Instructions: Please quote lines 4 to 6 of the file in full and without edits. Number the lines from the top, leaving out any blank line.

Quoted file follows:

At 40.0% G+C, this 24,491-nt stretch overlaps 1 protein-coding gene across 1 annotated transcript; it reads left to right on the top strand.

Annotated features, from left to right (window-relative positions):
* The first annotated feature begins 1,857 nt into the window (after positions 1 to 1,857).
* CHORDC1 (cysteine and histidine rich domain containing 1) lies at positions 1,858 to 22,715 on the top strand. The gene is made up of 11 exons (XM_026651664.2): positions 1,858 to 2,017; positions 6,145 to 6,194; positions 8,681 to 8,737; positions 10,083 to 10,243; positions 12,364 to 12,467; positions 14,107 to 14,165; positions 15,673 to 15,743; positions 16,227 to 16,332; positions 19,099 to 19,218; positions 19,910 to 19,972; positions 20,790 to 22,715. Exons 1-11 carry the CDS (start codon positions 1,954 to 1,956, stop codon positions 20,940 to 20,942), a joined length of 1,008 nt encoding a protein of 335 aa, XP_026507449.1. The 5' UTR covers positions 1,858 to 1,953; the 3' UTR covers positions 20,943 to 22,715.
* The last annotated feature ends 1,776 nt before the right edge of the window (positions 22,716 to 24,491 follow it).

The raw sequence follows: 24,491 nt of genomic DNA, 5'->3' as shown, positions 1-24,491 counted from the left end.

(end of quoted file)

* CHORDC1 (cysteine and histidine rich domain containing 1) lies at positions 1,858 to 22,715 on the top strand. The gene is made up of 11 exons (XM_026651664.2): positions 1,858 to 2,017; positions 6,145 to 6,194; positions 8,681 to 8,737; positions 10,083 to 10,243; positions 12,364 to 12,467; positions 14,107 to 14,165; positions 15,673 to 15,743; positions 16,227 to 16,332; positions 19,099 to 19,218; positions 19,910 to 19,972; positions 20,790 to 22,715. Exons 1-11 carry the CDS (start codon positions 1,954 to 1,956, stop codon positions 20,940 to 20,942), a joined length of 1,008 nt encoding a protein of 335 aa, XP_026507449.1. The 5' UTR covers positions 1,858 to 1,953; the 3' UTR covers positions 20,943 to 22,715.
* The last annotated feature ends 1,776 nt before the right edge of the window (positions 22,716 to 24,491 follow it).

The raw sequence follows: 24,491 nt of genomic DNA, 5'->3' as shown, positions 1-24,491 counted from the left end.